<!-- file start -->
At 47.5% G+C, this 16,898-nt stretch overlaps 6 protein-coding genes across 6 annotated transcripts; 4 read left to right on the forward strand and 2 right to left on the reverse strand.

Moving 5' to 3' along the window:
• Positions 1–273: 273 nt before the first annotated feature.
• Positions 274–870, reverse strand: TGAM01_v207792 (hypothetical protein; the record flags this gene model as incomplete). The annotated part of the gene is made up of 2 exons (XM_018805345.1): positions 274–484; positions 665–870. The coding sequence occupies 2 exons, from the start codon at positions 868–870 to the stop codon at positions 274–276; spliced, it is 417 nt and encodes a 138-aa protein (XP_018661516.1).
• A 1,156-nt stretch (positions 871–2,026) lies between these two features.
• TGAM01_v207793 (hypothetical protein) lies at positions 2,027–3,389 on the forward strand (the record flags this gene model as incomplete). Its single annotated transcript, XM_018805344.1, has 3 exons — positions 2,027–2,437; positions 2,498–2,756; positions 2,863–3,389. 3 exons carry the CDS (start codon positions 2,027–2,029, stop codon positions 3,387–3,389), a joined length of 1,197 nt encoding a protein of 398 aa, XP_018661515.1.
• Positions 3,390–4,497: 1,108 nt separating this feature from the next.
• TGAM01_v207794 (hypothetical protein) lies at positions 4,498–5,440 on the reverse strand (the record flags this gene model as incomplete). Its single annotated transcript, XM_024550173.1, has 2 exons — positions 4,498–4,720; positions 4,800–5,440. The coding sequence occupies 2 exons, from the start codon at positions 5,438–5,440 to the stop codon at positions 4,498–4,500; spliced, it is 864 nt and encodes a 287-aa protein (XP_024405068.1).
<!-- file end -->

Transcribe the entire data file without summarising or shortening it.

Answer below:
At 47.5% G+C, this 16,898-nt stretch overlaps 6 protein-coding genes across 6 annotated transcripts; 4 read left to right on the forward strand and 2 right to left on the reverse strand.

Moving 5' to 3' along the window:
• Positions 1–273: 273 nt before the first annotated feature.
• Positions 274–870, reverse strand: TGAM01_v207792 (hypothetical protein; the record flags this gene model as incomplete). The annotated part of the gene is made up of 2 exons (XM_018805345.1): positions 274–484; positions 665–870. The coding sequence occupies 2 exons, from the start codon at positions 868–870 to the stop codon at positions 274–276; spliced, it is 417 nt and encodes a 138-aa protein (XP_018661516.1).
• A 1,156-nt stretch (positions 871–2,026) lies between these two features.
• TGAM01_v207793 (hypothetical protein) lies at positions 2,027–3,389 on the forward strand (the record flags this gene model as incomplete). Its single annotated transcript, XM_018805344.1, has 3 exons — positions 2,027–2,437; positions 2,498–2,756; positions 2,863–3,389. 3 exons carry the CDS (start codon positions 2,027–2,029, stop codon positions 3,387–3,389), a joined length of 1,197 nt encoding a protein of 398 aa, XP_018661515.1.
• Positions 3,390–4,497: 1,108 nt separating this feature from the next.
• TGAM01_v207794 (hypothetical protein) lies at positions 4,498–5,440 on the reverse strand (the record flags this gene model as incomplete). Its single annotated transcript, XM_024550173.1, has 2 exons — positions 4,498–4,720; positions 4,800–5,440. The coding sequence occupies 2 exons, from the start codon at positions 5,438–5,440 to the stop codon at positions 4,498–4,500; spliced, it is 864 nt and encodes a 287-aa protein (XP_024405068.1).